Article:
Sinatra and the mob. Top row: Paul Castellano, Gregory De Palma, Frank Sinatra, Thomas Marson, Carlo Gambino, Jimmy Fratianno, Salvatore Spatola; bottom row: Joe Gambino, Richard Fusco
President Obama visits Cuba — it's all over the news. But why is the American press not discussing how Fidel Castro took over Cuba? A major reason is that the then-boss of Cuba, Fulgencio Batista, was a puppet of the American Mafia, which controlled much of the island's business, particularly the casinos and drug traffic.
Today's news is also full of the death of Frank Sinatra Jr. Are other media discussing the Cuba ties of Frank Sinatra Sr. and the American Mafia?
In December of 1946, there was a mob huddle in Cuba that came to be known as the Havana Conference. It was held at the Hotel Nacional, owned by the gangster financier Meyer Lansky and Batista. Lansky persuaded "Lucky" Luciano to come aboard as an investor. This hotel would host the conference, attended by mob leaders from throughout the U.S.
Frank Sinatra Sr. would provide the entertainment. Sinatra flew to Havana with two cousins of Chicago's Al Capone. Sinatra's bodyguard, Chicago's Joseph "Joe Fish" Fischetti, a longtime Sinatra buddy, accompanied the singer. (Sinatra would later invest in casinos.)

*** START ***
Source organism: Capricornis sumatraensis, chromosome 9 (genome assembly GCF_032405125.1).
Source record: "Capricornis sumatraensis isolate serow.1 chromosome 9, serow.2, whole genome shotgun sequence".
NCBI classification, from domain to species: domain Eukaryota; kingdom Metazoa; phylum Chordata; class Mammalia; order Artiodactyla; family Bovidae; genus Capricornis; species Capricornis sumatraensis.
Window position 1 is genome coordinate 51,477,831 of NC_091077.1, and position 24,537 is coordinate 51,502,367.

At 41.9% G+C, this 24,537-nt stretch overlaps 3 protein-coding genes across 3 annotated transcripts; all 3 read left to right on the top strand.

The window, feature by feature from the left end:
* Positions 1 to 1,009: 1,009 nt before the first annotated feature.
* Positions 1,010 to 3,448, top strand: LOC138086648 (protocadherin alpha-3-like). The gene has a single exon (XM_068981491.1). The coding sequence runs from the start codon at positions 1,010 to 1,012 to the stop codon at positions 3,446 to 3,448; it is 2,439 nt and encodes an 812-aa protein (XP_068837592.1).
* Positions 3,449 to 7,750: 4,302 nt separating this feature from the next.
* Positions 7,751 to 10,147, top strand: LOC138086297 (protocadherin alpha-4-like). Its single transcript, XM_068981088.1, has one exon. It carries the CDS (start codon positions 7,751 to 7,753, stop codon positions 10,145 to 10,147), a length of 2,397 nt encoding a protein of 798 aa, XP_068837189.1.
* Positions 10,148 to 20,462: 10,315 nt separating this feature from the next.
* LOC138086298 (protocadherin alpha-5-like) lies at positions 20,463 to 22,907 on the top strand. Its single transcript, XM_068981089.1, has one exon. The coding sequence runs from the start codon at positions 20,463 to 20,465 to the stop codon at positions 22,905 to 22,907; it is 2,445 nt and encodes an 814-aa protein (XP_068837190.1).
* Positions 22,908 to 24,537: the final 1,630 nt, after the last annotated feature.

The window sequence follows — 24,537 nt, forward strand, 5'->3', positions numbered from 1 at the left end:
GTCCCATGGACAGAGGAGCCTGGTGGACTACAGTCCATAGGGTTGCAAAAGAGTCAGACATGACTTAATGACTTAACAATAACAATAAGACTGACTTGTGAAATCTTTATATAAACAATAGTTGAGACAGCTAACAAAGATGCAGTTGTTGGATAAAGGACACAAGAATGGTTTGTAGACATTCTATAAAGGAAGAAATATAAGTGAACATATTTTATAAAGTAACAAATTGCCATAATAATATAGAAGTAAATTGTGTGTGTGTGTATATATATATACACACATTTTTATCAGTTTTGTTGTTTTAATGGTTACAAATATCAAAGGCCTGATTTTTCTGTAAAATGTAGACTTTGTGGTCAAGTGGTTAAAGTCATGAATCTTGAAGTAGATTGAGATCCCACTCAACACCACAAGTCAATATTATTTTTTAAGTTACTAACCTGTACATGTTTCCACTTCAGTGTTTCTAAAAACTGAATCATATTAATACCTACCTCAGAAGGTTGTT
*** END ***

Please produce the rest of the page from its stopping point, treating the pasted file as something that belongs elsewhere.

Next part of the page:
The main topics of the Havana Conference were the authority within the New York mob, the Havana casinos owned by the gangsters, the world narcotics operation, and what do do about Benjamin "Bugsy" Siegel, who was stumbling in launching a Vegas casino in which the mobsters had invested.
The Havana Conference was a model of democracy: the narcotics control and routes were sorted out, and a decision was made on what to do about Bugsy Siegel: exterminate him. Not long after, Siegel was killed when two bullets went through his head.
One of the attendees was Morris Barney (Moe) Dalitz, a Cleveland hoodlum who eventually got to be the Las Vegas mob monitor who kept the various families from bumping each other off. Dalitz became known as the caretaker of underworld investments in Vegas. Dalitz was one of four Vegas entrepreneurs who built North County's notorious La Costa resort. C. Arnholt Smith, the San Diego banker whom a Union-Tribune writer dubbed "Mr. San Diego of the Century," was a key financier of La Costa through his bank, United States National, which was eventually seized by the government.
Dalitz spearheaded some investments through the Teamsters' Central States fund, controlled by Jimmy Hoffa. That fund loaned $100 million to San Diego's Irvin J. Kahn, who used the money to develop Peñasquitos. Another Peñasquitos financier was Switzerland's tiny Cosmos Bank, which had a number of mob-related investments in the U.S. (I have never found any non-mob-related projects that Cosmos was involved in.) Frank Fitzsimmons, who replaced Hoffa, used to come down to San Diego and play golf with Richard Nixon. And Nixon had money — millions of dollars of it — in the Cosmos Bank, according to the Reader.